Britain sees slowdown in Japanese studying English
(Kyodo) _ The number of Japanese learning English in Britain has slowed in recent years, amid signs that growing numbers of young people from East Asia are opting to study in their home country rather than venture overseas.
Experts put the tailing off down to many factors, including the state of the Japanese economy, falling birthrate, the popularity of Chinese and the increasing provision of English language teaching in the region.
The findings formed part of a report commissioned by the British Council and recently presented to a seminar in London. The study argues English language teachers and schools in Britain need to diversify the scope of their services in order to keep up with the changing landscape.
The report by market research company, JWT Education, describes the global market as a “growing, changing, volatile and challenging creature.”
According to figures provided by the Council, the number of weeks spent in Britain by Japanese studying English fell between 1997 and 2001, and has plateaued out in recent years. In 1997, Japanese spent 170,100 weeks in Britain. By 2001, this had fallen to 123,626 weeks.
In 2002, the figures picked up again and in 2004 Japanese spent 135,347 weeks in the United Kingdom. However, numbers are expected to be down for 2005.
The figures for Japan were also reflected in the overall statistics for the British market. The English language sector registered growth every year from 2001-2004 following a four-year-long period of decline. But preliminary data for 2005 show mixed results and a potential modest decline based on the number of weeks spent by students in Britain, according to the report.
Despite the slowdown in recent years, Britain continues to attract the highest number of international English language students. And Japan is the second biggest source of English language students for schools in Britain. However, the report notes that demand from Japan is “slowing.” Chinese, South Korean and Italian students are also some of the largest sources.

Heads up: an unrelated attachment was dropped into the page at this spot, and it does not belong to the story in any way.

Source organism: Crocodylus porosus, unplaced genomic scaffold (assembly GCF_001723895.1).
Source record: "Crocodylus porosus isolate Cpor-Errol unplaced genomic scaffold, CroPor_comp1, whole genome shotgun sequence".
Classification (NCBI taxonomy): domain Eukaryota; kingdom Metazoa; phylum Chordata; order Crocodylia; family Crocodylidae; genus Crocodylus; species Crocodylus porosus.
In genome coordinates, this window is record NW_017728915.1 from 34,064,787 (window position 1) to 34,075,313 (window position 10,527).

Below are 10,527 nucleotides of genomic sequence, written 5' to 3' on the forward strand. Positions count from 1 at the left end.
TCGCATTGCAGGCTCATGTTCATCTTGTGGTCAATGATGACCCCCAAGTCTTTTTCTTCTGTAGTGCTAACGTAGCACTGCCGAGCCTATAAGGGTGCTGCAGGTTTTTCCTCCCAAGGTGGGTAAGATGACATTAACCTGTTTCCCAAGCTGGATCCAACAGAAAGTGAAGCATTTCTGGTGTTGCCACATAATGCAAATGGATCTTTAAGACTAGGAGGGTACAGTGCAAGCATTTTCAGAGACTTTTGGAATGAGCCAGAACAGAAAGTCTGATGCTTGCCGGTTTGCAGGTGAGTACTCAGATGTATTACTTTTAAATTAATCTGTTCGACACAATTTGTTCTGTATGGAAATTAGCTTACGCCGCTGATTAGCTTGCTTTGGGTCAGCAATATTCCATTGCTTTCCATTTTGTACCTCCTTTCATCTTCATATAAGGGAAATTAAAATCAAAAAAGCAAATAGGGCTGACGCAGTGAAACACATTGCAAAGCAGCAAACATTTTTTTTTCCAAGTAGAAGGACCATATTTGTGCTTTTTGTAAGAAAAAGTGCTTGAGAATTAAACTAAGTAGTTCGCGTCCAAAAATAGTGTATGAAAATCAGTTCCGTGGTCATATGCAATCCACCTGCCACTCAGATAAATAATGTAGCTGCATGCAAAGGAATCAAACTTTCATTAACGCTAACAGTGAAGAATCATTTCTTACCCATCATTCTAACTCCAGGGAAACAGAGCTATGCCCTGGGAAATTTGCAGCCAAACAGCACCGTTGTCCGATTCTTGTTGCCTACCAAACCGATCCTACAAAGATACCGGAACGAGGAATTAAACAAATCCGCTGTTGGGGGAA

Recent years have seen a huge growth in South Korean and Chinese students but the latter declined substantially in 2004.
The report says that while Britain remains the leading destination for English language students, its dominant position has “lessened somewhat.” The United States, which is the second most popular destination also saw a decline between 2000 and 2003 but experts put this down to security fears and a tightening up in immigration rules.
The report found, however, that Australia recorded strong growth from 1997 to 2005, which attracts a large proportion of students from Japan and other Asian countries.
Emma Parker, education promotion officer at the British Council in Japan, said all of the large English-speaking countries — Britain, the United States and Australia — had seen reductions in Japanese students. She added that the number of Japanese going to overseas universities appeared to be falling, and this inevitably impacted on applications for English courses. (many students take English language courses before studying at a foreign university).
As well as the simple fact that there are fewer younger Japanese people, Parker put the decline down to “more and more potential study destinations, and so increased competition.”
She said there were several Japanese-owned English language schools located in nearby Asian countries and, “although English skills remain very important in Japan, people’s interests and employers’ requirements are diversifying.
“Chinese, in particular, is growing in popularity as a language to learn.”
Parker said courses were quite expensive in Britain, as the JWT report noted and, given the pound’s current strength against the yen, this could act as an added disincentive.
Parker and her team promote Britain as a study destination to Japanese students by holding exhibitions, distributing leaflets and running websites. They also work with agents who arrange study trips to Britain.
They are also increasingly trying to encourage more Japanese undergraduates to come and study in Britain, with the balance between graduates and undergraduates currently standing at fifty-fifty. The hope is that Japanese students will study English for a year before progressing to university.
The report identified new ways for providers to increase business in Britain in the English language sector. This includes providing exams for international corporations, establishing more links with overseas institutions, increasing English language teacher training and teaching high-level English for business purposes.
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